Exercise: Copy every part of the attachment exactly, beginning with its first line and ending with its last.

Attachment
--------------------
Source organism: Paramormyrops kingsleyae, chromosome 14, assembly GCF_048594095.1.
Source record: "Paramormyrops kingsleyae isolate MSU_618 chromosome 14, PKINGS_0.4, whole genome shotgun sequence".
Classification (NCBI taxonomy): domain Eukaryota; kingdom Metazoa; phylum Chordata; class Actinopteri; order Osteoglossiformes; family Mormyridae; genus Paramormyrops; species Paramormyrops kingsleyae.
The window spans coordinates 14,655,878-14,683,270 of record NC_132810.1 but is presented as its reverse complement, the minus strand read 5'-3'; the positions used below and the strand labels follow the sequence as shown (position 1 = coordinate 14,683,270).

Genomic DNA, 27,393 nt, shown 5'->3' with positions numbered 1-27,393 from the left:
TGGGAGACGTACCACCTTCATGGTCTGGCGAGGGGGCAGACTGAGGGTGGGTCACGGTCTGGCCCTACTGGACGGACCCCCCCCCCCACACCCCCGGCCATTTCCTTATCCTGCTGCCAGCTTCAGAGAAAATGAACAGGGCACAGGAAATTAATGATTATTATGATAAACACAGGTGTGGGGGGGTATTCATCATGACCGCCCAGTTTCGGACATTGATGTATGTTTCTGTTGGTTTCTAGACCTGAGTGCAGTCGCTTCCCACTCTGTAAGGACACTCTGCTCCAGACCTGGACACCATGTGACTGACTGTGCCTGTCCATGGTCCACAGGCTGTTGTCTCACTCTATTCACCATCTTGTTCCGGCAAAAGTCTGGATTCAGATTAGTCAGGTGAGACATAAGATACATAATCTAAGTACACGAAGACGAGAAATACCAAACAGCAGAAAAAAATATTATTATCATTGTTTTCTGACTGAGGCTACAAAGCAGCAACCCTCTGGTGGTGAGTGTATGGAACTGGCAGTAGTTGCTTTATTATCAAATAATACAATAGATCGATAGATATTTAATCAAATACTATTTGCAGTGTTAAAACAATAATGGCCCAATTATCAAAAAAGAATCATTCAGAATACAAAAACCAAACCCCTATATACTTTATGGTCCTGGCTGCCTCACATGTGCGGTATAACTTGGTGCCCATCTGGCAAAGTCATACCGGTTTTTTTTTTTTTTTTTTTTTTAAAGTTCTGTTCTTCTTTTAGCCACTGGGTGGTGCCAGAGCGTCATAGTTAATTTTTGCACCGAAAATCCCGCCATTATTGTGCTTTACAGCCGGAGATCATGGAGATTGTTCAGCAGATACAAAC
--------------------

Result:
Source organism: Paramormyrops kingsleyae, chromosome 14, assembly GCF_048594095.1.
Source record: "Paramormyrops kingsleyae isolate MSU_618 chromosome 14, PKINGS_0.4, whole genome shotgun sequence".
Classification (NCBI taxonomy): domain Eukaryota; kingdom Metazoa; phylum Chordata; class Actinopteri; order Osteoglossiformes; family Mormyridae; genus Paramormyrops; species Paramormyrops kingsleyae.
The window spans coordinates 14,655,878-14,683,270 of record NC_132810.1 but is presented as its reverse complement, the minus strand read 5'-3'; the positions used below and the strand labels follow the sequence as shown (position 1 = coordinate 14,683,270).

Genomic DNA, 27,393 nt, shown 5'->3' with positions numbered 1-27,393 from the left:
TGGGAGACGTACCACCTTCATGGTCTGGCGAGGGGGCAGACTGAGGGTGGGTCACGGTCTGGCCCTACTGGACGGACCCCCCCCCCCACACCCCCGGCCATTTCCTTATCCTGCTGCCAGCTTCAGAGAAAATGAACAGGGCACAGGAAATTAATGATTATTATGATAAACACAGGTGTGGGGGGGTATTCATCATGACCGCCCAGTTTCGGACATTGATGTATGTTTCTGTTGGTTTCTAGACCTGAGTGCAGTCGCTTCCCACTCTGTAAGGACACTCTGCTCCAGACCTGGACACCATGTGACTGACTGTGCCTGTCCATGGTCCACAGGCTGTTGTCTCACTCTATTCACCATCTTGTTCCGGCAAAAGTCTGGATTCAGATTAGTCAGGTGAGACATAAGATACATAATCTAAGTACACGAAGACGAGAAATACCAAACAGCAGAAAAAAATATTATTATCATTGTTTTCTGACTGAGGCTACAAAGCAGCAACCCTCTGGTGGTGAGTGTATGGAACTGGCAGTAGTTGCTTTATTATCAAATAATACAATAGATCGATAGATATTTAATCAAATACTATTTGCAGTGTTAAAACAATAATGGCCCAATTATCAAAAAAGAATCATTCAGAATACAAAAACCAAACCCCTATATACTTTATGGTCCTGGCTGCCTCACATGTGCGGTATAACTTGGTGCCCATCTGGCAAAGTCATACCGGTTTTTTTTTTTTTTTTTTTTTTAAAGTTCTGTTCTTCTTTTAGCCACTGGGTGGTGCCAGAGCGTCATAGTTAATTTTTGCACCGAAAATCCCGCCATTATTGTGCTTTACAGCCGGAGATCATGGAGATTGTTCAGCAGATACAAAC